The Kipper und Wipper Inflation, 1619-23 An Economic History with Contemporary German Broadsheets Martha White Paas, John Roger Paas, George C. Schoolfield

Series:
Yale Series in Economic and Financial History
Format:
Hardback
Publication date:
26 Jun 2012
ISBN:
9780300146769
Imprint:
Yale University Press
Dimensions:
192 pages: 279 x 216 x 17mm
Illustrations:
27 b-w plates, one map

Categories:

This book is an economic analysis of the Kipper und Wipper inflation of 1619–23, the most serious German inflation before the hyperinflation following World War I, with a particular focus on how it affected people’s lives and behavior. The volume features full-page reproductions of rare contemporary broadsheets—early forerunners of the modern newspaper—with striking illustrations and engaging texts. Published here in their entirety and for the first time in superb English translation, they are a unique window on society at the time and give a voice to the people who were actually devastated by the inflation.

Martha White Paas is Wadsworth A. Williams Professor of Economics and John Roger Paas is professor of German at Carleton College. George C. Schoolfield is professor emeritus of Scandinavian and Germanic languages and literatures at Yale University.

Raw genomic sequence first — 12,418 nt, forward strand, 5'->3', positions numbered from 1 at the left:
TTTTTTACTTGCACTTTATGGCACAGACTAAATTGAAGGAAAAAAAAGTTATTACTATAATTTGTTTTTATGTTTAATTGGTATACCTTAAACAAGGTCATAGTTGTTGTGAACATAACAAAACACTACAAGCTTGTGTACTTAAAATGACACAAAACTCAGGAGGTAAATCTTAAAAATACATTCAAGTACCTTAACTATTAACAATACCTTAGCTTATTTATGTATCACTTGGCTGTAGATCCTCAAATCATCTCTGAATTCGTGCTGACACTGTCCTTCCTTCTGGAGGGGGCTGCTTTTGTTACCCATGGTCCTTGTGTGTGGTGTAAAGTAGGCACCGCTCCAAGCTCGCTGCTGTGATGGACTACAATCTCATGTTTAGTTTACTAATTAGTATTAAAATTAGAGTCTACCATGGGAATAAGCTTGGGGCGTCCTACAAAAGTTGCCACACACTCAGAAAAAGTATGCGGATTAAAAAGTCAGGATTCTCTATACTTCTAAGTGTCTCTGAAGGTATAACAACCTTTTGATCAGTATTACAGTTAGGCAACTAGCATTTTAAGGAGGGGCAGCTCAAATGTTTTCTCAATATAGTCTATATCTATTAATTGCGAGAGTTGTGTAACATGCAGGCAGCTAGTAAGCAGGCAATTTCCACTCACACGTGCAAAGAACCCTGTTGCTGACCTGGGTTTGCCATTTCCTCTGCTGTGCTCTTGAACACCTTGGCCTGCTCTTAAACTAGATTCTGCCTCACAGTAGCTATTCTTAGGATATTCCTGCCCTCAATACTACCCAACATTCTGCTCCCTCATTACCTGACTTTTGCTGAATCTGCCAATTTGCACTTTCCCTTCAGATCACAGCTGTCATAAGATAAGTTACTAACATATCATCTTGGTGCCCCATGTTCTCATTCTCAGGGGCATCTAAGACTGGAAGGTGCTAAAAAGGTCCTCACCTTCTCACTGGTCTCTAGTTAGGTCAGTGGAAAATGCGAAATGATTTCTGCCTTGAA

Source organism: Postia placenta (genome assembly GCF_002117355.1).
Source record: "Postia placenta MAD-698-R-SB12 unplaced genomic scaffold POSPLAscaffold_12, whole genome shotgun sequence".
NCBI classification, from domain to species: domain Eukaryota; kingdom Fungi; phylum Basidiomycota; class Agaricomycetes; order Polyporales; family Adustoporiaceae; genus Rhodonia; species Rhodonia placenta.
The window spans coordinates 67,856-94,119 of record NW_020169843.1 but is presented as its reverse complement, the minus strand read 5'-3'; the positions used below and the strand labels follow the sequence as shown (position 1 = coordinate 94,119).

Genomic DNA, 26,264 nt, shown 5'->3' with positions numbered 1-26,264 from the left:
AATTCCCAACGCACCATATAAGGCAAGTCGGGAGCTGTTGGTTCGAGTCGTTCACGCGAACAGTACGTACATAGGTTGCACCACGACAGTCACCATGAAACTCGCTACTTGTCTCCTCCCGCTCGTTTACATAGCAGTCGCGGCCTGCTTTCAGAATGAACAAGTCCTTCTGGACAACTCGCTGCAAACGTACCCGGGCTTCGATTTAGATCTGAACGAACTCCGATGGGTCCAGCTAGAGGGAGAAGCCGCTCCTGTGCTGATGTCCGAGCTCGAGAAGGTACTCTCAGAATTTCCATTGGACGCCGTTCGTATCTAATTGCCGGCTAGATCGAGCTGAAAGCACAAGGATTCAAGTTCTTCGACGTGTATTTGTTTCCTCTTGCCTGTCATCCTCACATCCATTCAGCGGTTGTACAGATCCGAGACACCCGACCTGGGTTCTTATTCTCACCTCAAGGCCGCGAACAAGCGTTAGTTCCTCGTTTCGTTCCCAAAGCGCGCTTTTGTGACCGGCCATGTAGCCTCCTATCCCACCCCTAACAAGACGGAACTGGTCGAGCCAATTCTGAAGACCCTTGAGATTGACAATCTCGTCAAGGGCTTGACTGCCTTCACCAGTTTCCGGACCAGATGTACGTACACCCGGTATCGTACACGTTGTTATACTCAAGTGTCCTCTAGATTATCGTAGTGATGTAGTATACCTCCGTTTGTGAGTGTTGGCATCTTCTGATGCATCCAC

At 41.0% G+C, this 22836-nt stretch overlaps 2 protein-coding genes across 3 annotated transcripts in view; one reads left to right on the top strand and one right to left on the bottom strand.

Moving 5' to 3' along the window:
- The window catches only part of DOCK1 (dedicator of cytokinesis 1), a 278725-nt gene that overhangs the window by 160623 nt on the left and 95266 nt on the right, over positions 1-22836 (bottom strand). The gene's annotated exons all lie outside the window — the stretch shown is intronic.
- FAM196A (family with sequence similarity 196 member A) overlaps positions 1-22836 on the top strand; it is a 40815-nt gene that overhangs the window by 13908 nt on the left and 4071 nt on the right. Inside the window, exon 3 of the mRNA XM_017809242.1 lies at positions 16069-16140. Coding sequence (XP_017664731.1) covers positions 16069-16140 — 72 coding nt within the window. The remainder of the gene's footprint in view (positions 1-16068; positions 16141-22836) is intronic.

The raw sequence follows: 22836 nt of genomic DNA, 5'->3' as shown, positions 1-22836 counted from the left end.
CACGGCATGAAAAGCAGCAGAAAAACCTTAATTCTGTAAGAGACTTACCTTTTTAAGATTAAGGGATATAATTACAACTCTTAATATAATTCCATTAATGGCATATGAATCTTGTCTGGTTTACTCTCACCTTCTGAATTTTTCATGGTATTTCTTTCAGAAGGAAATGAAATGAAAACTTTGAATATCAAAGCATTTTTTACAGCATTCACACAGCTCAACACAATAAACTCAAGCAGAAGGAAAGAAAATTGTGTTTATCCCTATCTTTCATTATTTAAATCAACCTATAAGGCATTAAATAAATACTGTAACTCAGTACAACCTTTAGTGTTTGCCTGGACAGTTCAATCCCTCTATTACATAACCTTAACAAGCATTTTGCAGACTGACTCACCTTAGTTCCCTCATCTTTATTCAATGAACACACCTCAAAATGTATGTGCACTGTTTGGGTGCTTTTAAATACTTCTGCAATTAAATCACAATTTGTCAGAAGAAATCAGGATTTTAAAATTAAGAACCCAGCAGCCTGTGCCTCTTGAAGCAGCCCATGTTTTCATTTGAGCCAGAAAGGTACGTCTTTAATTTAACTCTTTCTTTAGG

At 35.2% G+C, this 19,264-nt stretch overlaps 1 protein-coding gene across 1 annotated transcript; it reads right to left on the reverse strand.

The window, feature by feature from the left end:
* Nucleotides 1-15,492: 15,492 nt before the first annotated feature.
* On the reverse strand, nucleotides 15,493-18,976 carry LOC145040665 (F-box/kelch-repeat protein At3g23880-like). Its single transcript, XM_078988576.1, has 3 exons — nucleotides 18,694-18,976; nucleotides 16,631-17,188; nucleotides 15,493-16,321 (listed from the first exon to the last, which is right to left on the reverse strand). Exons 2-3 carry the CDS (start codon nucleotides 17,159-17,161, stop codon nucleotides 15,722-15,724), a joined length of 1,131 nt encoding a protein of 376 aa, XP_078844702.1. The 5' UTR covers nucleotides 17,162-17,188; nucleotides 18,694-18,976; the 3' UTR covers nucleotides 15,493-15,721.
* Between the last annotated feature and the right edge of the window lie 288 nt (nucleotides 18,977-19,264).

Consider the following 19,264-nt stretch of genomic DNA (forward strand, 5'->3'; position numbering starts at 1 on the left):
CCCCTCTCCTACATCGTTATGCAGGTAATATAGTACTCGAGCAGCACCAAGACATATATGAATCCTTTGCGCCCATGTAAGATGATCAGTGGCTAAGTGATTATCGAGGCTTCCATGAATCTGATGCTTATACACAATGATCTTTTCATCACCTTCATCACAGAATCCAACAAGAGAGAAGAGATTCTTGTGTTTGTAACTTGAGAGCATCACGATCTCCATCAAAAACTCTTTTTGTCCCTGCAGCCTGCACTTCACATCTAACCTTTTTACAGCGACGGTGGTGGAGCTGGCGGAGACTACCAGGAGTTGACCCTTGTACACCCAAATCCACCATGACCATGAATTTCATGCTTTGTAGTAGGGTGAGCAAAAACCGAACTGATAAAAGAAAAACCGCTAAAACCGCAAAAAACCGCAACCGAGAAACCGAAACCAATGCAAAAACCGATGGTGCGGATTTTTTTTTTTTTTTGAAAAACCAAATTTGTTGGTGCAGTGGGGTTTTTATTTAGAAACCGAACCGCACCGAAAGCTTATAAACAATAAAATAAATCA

"A brilliant documentary history of the devastating inflation at the beginning of the Thirty Years' War. With 27 illustrated broadsheets, expertly introduced and translated, we can almost feel the prejudices of 400 years ago. Never before has monetary history seemed so human."—H. C. Erik Midelfort, author of A History of Madness in Sixteenth-Century Germany


"A fascinating historical tale of debasers and devils, of minters and monetary malfeasance.  The anguished laments of these satirical prints and rhymed condemnations of human greed seem unsettlingly universal." —Jeffrey Chipps Smith, author of Sensuous Worship: Jesuits and the Art of the Early Catholic Reformation


"Could there be a more topical book? As fiscal contagion spreads through Europe, and newspaper headlines and images threatened retribution, we learn it’s happened before—except that in 1619-23 Germany spread the fiscal contagion while broadsheets provided both images and threats."—Geoffrey Parker, author of Europe in Crisis, 1598-1648